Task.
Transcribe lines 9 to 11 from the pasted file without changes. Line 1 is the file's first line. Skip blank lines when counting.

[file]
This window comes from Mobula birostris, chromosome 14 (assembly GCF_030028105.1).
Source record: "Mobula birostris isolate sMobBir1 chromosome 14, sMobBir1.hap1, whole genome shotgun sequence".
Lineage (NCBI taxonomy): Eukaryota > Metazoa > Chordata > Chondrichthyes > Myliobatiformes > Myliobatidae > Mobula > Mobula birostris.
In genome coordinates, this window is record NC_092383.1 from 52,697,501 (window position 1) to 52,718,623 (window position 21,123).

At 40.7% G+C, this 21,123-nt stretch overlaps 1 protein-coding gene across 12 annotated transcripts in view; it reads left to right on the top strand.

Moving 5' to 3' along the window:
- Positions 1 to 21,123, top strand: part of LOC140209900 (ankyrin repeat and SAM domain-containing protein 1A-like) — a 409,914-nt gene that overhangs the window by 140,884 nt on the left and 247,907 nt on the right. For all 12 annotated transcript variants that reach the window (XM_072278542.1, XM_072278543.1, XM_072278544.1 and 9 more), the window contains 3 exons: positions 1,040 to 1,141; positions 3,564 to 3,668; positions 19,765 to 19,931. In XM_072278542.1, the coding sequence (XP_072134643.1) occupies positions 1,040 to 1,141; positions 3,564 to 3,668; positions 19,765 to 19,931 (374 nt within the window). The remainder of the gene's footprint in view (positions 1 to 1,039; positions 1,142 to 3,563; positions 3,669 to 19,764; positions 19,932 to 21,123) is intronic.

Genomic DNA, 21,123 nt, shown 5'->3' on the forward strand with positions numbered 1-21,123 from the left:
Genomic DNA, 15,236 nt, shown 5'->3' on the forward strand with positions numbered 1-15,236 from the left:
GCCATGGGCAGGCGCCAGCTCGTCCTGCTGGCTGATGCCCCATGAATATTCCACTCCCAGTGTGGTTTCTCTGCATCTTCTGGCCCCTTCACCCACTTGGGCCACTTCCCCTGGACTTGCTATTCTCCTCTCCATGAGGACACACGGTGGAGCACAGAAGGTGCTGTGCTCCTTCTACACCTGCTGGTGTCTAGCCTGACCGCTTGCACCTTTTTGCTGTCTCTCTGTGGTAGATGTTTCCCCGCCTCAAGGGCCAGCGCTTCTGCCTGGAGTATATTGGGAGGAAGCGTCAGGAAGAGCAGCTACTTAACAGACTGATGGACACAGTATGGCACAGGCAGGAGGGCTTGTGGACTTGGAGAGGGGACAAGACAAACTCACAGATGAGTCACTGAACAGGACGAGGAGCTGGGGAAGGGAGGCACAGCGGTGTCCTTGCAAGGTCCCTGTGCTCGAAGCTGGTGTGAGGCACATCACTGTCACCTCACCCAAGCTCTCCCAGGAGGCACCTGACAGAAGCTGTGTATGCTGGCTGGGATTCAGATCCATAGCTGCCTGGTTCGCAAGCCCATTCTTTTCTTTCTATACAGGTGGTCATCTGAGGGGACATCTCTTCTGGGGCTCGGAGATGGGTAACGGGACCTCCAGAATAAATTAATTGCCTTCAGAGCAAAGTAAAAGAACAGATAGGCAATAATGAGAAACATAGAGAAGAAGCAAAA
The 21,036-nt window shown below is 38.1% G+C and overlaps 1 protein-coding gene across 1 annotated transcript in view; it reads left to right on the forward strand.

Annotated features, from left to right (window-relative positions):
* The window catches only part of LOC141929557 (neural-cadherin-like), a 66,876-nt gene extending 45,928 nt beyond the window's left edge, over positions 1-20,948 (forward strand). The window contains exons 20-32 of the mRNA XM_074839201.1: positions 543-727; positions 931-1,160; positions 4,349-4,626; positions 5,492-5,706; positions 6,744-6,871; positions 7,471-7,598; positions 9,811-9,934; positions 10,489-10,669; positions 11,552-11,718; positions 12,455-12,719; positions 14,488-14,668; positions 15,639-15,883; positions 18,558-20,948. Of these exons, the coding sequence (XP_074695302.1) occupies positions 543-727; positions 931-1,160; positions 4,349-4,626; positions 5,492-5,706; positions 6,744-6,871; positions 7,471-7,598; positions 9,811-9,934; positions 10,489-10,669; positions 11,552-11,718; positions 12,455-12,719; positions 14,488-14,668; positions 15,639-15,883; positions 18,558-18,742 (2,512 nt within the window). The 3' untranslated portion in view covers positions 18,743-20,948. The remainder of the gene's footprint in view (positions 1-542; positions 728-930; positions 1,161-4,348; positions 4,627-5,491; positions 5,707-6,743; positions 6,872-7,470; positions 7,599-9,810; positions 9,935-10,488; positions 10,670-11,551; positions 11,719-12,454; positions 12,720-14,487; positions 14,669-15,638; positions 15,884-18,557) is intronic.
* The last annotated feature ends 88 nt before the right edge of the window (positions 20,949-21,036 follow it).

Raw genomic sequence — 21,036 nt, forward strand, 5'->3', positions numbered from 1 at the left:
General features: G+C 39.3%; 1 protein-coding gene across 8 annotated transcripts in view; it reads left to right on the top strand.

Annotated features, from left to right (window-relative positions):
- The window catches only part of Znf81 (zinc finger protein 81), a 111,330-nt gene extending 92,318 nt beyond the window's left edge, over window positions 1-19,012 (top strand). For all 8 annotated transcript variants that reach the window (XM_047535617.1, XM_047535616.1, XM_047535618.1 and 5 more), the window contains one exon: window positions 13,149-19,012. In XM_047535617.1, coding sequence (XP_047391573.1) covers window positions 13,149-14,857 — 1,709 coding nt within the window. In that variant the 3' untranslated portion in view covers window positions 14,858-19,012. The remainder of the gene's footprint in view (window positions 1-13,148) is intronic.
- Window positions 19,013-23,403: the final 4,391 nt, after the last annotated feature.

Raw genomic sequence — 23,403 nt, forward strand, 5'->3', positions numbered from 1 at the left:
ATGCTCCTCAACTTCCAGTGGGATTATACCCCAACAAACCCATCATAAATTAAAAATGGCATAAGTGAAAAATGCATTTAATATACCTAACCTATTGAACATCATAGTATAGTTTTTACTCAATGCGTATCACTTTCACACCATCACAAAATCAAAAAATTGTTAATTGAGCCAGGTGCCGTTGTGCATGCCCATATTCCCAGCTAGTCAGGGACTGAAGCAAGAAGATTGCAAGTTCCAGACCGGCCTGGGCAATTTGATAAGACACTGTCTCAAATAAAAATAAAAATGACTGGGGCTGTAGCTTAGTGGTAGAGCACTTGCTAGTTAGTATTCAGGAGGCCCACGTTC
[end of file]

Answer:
Genomic DNA, 15,236 nt, shown 5'->3' on the forward strand with positions numbered 1-15,236 from the left:
GCCATGGGCAGGCGCCAGCTCGTCCTGCTGGCTGATGCCCCATGAATATTCCACTCCCAGTGTGGTTTCTCTGCATCTTCTGGCCCCTTCACCCACTTGGGCCACTTCCCCTGGACTTGCTATTCTCCTCTCCATGAGGACACACGGTGGAGCACAGAAGGTGCTGTGCTCCTTCTACACCTGCTGGTGTCTAGCCTGACCGCTTGCACCTTTTTGCTGTCTCTCTGTGGTAGATGTTTCCCCGCCTCAAGGGCCAGCGCTTCTGCCTGGAGTATATTGGGAGGAAGCGTCAGGAAGAGCAGCTACTTAACAGACTGATGGACACAGTATGGCACAGGCAGGAGGGCTTGTGGACTTGGAGAGGGGACAAGACAAACTCACAGATGAGTCACTGAACAGGACGAGGAGCTGGGGAAGGGAGGCACAGCGGTGTCCTTGCAAGGTCCCTGTGCTCGAAGCTGGTGTGAGGCACATCACTGTCACCTCACCCAAGCTCTCCCAGGAGGCACCTGACAGAAGCTGTGTATGCTGGCTGGGATTCAGATCCATAGCTGCCTGGTTCGCAAGCCCATTCTTTTCTTTCTATACAGGTGGTCATCTGAGGGGACATCTCTTCTGGGGCTCGGAGATGGGTAACGGGACCTCCAGAATAAATTAATTGCCTTCAGAGCAAAGTAAAAGAACAGATAGGCAATAATGAGAAACATAGAGAAGAAGCAAAA
The 21,036-nt window shown below is 38.1% G+C and overlaps 1 protein-coding gene across 1 annotated transcript in view; it reads left to right on the forward strand.